See what I mean? We don't, mostly, use oil lamps in our worship services these days, nor do we sacrifice animals on an altar with or without washing. But we do -- and must -- treat our worship of the Lord as a special, important thing, Something that demands our attention and respect. Not just an optional item on the calendar for when it's convenient.
That's just an example.
At the time of Christ, and even into fairly recent history, NO ONE, probably, would have a personally owned Bible. Even if he or she could read it, which is also a pretty recent development (subject for another time). The first Gutenberg Bible came out around 1455, which sounds like a long time ago to those who think 1999 is "the old days". And it was in Vulgate Latin, something only a few scholars and churchmen (and not all of them) could understand. The King James translation into the English of the time, came out in 1611, and that was highly controversial. Even then, it was expensive and most people, the "common people" particularly, could not read it.
Now? They cost relatively little money, and one can easily access the Bible on-line for free.
Yet I know, and most do, of those who have one, or several, and it is only hauled out, mostly for show, on Sunday morning. Preventing the message from the intended purpose, 12 For the word of God is quick, and powerful, and sharper than any twoedged sword, piercing even to the dividing asunder of soul and spirit, and of the joints and marrow, and is a discerner of the thoughts and intents of the heart.
We avoid that at our peril.
The reading in the Old Testament today is chapters 8, 9, and 10 of Numbers.
I realize that most of this sounds far removed from today's world, and in many ways it is.
But note that the Lord had -- and still has, I believe -- a role for everyone. This person, and, often, his descendants had this specific role. Another person, a different role. No one, NO ONE, was an afterthought, a mere "extra". Nor are you. Nor am I.
Now, yes, we don't live in tents in the wilderness, en route to the Promised Land, waiting for the trumpet call to strike camp and move out, following the cloud. The parallel is not exact. But we are living in these bodies, these temporary dwellings, en route to the Promise. Waiting to move out or to move on, or, perhaps, to remain in place but watchful, and waiting for that trumpet signal.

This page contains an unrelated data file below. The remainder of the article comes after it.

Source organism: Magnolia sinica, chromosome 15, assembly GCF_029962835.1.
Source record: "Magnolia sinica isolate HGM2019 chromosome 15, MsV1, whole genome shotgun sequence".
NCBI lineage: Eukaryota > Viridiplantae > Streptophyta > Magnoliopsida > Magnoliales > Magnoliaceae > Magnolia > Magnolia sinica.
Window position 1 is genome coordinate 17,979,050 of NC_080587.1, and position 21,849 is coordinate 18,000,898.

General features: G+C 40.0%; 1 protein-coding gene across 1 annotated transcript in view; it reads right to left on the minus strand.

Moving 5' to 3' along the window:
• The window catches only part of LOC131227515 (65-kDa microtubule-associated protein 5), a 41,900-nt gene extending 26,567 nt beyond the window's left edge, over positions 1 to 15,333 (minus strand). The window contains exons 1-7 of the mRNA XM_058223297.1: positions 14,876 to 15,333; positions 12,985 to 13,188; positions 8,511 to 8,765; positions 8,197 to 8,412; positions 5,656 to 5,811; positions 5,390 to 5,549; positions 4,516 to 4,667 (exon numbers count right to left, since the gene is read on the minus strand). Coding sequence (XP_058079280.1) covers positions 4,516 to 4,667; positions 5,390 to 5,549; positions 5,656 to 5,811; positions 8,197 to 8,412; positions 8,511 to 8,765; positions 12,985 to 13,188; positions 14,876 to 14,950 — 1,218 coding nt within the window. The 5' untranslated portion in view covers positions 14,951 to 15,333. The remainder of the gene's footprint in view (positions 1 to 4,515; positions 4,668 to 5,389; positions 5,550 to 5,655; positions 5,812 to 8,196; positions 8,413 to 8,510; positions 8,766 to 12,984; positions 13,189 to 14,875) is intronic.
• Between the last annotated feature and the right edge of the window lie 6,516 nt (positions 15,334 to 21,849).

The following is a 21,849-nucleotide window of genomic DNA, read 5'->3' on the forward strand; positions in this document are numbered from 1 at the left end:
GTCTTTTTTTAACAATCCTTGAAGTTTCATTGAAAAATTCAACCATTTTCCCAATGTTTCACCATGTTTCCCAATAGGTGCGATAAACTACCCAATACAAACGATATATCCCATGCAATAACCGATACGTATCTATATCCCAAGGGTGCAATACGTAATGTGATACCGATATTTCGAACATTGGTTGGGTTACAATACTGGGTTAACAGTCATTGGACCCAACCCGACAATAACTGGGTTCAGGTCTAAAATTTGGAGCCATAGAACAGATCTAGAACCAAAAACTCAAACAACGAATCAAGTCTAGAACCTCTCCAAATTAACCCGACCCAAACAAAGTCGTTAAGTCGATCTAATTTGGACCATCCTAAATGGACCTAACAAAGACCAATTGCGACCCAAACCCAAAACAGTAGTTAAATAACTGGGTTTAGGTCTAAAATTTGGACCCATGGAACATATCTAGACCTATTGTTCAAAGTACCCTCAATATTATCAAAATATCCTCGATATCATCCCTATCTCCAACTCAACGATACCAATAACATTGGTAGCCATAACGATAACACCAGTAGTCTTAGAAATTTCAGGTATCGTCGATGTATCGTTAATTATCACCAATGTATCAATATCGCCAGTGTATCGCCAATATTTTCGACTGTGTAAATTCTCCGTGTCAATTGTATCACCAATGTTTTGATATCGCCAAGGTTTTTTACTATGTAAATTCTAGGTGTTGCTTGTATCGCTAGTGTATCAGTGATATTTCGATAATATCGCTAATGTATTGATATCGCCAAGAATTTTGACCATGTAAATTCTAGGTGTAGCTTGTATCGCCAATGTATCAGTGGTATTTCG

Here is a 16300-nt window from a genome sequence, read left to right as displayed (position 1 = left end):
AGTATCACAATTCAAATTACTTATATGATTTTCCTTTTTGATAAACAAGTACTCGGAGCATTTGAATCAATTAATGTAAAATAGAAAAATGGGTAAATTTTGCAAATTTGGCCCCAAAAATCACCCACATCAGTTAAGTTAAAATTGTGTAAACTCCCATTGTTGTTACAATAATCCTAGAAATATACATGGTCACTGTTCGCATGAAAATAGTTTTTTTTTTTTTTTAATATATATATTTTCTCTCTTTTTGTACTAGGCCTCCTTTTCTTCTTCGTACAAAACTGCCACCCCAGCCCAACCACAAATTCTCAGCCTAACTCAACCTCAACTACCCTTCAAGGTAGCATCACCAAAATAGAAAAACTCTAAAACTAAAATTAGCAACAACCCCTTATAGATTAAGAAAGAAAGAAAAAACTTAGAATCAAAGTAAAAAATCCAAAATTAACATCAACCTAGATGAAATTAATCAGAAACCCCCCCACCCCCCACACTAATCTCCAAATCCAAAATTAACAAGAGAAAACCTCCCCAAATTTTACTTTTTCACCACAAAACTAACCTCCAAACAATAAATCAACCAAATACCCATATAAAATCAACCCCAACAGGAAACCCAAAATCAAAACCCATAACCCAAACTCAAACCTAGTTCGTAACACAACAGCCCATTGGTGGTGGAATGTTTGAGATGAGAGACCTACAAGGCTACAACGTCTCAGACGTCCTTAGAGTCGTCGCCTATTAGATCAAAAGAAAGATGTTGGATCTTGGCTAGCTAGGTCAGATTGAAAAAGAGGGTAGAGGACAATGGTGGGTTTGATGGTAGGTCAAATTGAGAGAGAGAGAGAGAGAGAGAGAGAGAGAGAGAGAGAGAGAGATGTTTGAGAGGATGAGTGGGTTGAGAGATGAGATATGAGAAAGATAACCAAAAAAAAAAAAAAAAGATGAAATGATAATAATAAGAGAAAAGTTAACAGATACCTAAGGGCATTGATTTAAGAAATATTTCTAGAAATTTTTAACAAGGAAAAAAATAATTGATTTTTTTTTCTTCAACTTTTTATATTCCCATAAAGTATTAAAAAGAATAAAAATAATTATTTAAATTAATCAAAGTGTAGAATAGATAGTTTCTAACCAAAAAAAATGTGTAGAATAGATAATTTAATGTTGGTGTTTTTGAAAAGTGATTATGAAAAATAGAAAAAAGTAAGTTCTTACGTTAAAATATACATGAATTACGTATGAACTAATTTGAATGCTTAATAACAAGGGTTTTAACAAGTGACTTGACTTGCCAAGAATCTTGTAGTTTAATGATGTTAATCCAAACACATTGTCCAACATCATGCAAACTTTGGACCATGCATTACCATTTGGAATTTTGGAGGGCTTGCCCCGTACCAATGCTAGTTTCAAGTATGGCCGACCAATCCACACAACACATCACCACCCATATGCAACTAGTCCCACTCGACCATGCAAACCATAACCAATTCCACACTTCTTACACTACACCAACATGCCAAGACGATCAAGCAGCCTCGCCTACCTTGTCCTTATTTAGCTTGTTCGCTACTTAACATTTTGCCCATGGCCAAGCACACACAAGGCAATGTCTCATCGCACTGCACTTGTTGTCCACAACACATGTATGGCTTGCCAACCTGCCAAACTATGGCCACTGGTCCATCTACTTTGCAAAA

And you note the reference to the Passover. That event is still celebrated today, all around the world. It corresponds closely with Easter. It is an annual feast, of course, but it is also celebrated in many Christian assemblies far more often. Some, twice per year as was the case in the church in which I gre up. Others, once per month as is the case for our gathering. Others, weekly at least. It is good to remember all that the Lord has done for us personally, and for those who have gone before. And that includes fellow believers all around the world.
The New Testament portion is verses 1-20 in chapter 5 of the Gospel of Mark.
This is a remarkable passage. Jesus went to a place that did not expect him, over to where "those people" lived. Foreign and hostile. And met a man who needed Him desperately, in terrible straits. And healed him.
Did the people around rejoice? Not at all, they wanted Him gone: he'd upset their arrangements.
And the healed man? He wanted to follow Jesus, to come along. Jesus instead, sent him on a mission: "Go home to thy friends, and tell them how great things the Lord hath done for thee, and hath had compassion on thee.". He did, and the record reveals that that man's words fell on fertile soil and were part of the growth of the early church. All because Jesus went somewhere outside of the comfort zone.
That's our mission as well. " tell them how great things the Lord hath done for thee, and hath had compassion on thee.". Go and do likewise.